What’s it like Inside Mars?

We humans have made it to Mars, well, vicariously with machines. One day humans will set foot on Mars and witness Martian existence, feel its wind, the regolith beneath their boots.

But until then we depend on the machines in place on, roving around, and in orbit around Mars to send us data about its atmosphere, rocks, and soil. One machine in particular, NASA’s lander InSight, is delving deeper, looking into Mars below its surface. InSight was made to study Mars’ interior, as its full mission name implies; INterior exploration using Seismic Investigations, Geodesy and Heat Transport. InSight is a lot simpler to say! So, while other machines are sniffing and scraping, drilling, and digging, InSight is measuring Mars’ body temperature, reflexes, and pulse.

Mars’ pulse comes from marsquakes, detected by a seismometer appropriately named SEIS. The InSight lander placed it on Mars’ surface just alongside itself after a soft-landing using rockets. It’s the marsquakes that help InSight look deeply into Mars interior, not unlike how geologists use seismic information to picture Earth’s crust, mantle, and core. Like earthquakes marsquakes produce seismic energy waves that travel through the planet via solid rock.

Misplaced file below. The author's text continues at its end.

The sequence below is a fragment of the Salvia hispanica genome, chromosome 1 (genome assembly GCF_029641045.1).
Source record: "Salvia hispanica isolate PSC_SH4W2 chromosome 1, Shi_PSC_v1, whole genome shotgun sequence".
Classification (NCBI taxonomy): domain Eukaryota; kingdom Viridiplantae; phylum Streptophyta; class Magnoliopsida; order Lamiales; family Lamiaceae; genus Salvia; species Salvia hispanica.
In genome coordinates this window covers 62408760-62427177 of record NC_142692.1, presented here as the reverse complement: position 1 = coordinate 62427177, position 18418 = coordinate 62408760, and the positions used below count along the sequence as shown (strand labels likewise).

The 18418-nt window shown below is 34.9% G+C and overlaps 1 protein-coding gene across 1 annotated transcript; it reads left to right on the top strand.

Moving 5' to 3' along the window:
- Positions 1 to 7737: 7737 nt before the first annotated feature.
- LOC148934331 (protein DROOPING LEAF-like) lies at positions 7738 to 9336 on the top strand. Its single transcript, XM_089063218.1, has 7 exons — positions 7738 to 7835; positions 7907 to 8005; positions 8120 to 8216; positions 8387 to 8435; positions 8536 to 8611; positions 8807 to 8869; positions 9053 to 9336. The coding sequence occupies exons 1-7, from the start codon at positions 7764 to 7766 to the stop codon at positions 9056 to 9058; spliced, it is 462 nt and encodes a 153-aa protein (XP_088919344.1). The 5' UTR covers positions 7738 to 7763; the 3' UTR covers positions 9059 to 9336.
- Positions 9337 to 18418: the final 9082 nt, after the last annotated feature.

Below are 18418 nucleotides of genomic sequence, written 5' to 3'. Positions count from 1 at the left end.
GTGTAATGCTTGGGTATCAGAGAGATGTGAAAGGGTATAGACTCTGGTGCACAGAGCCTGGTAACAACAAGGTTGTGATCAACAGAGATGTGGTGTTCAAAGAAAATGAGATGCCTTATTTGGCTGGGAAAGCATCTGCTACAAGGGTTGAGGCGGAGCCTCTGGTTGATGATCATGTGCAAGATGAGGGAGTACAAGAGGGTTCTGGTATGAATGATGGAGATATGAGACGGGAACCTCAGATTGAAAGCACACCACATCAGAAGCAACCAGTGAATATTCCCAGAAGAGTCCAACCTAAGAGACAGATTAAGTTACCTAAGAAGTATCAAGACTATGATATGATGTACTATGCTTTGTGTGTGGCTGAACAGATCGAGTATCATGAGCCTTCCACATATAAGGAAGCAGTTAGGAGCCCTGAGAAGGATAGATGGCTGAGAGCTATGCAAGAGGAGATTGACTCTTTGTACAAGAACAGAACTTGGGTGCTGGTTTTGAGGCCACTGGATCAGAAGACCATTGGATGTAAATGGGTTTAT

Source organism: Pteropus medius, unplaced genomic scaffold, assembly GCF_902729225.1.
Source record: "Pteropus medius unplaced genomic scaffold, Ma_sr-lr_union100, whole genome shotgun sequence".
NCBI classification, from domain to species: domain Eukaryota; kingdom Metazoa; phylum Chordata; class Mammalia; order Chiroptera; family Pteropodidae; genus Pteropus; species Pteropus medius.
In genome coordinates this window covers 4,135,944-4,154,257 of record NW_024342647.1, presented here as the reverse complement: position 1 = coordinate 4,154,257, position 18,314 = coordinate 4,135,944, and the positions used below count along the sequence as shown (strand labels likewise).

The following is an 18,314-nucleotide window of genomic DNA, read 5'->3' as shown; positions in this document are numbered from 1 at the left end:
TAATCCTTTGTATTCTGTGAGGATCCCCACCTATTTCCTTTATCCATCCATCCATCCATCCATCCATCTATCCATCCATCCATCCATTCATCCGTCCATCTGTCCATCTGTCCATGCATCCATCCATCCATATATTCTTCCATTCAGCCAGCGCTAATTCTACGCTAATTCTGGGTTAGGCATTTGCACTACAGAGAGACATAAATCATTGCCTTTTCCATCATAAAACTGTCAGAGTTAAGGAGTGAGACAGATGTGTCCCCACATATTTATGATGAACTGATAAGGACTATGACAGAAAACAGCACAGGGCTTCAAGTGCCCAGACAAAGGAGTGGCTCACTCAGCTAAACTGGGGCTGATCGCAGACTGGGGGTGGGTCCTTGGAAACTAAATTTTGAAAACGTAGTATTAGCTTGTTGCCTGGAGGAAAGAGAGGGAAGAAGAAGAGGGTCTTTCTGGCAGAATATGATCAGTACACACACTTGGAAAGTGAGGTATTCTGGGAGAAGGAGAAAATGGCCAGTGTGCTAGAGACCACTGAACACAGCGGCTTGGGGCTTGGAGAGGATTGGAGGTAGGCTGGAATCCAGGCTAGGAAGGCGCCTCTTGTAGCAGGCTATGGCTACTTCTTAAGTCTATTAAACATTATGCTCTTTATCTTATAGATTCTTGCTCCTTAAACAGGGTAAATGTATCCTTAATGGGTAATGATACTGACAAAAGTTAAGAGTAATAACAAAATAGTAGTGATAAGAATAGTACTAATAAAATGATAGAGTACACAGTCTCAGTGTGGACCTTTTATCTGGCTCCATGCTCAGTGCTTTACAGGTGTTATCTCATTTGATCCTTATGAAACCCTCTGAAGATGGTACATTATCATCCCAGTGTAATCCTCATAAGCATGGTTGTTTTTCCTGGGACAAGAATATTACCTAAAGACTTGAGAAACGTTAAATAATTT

While that all sounds straight forward, and the technology is, Mars needs to cooperate. Due to Mars’ low level of tectonic activity, most marsquakes are too mild to give a good picture of interior formations, so it took many months before any of sufficient power occurred. When some finally happened, investigators started getting a good image of Mars’ interior. So, what’s the interior like?

First, the crust seems thinner than expected, based on early analyses, and needs to be verified via additional data. Deeper down, it’s a clearer picture. Mars’ mantle extends between 400 and 600 km below the crust and is a single layer, vs Earth’s two layers. The result of a simple, single layer mantle is quicker heat loss due to more efficient heat transfer outward from the core.

At approximately 3700 km across, Mars’ core is larger with respect to the planet’s diameter than Earth’s. It blocks seismic waves coming from marsquakes near Tharsis Rise on the other side of Mars, indicating it’s a completely liquid core. Not having a solid inner core explains why Mars has a weak magnetic field. In contrast, Earth’s core has a solid inner core and liquid outer core that forms a spinning dynamo, producing our strong magnetic field. Our magnetic field is crucial for protecting us from the intense stream of charged particles coming from our Sun. With its weak magnetic field, Mars is continuously bombarded by solar radiation, and this is one of the many things planners need to consider when sending humans to Mars.

What’s in the Sky?

December 1; dusk; south-southwest:  Jupiter, Saturn, and Venus form a line above the horizon that will be visible during December as it changes formation.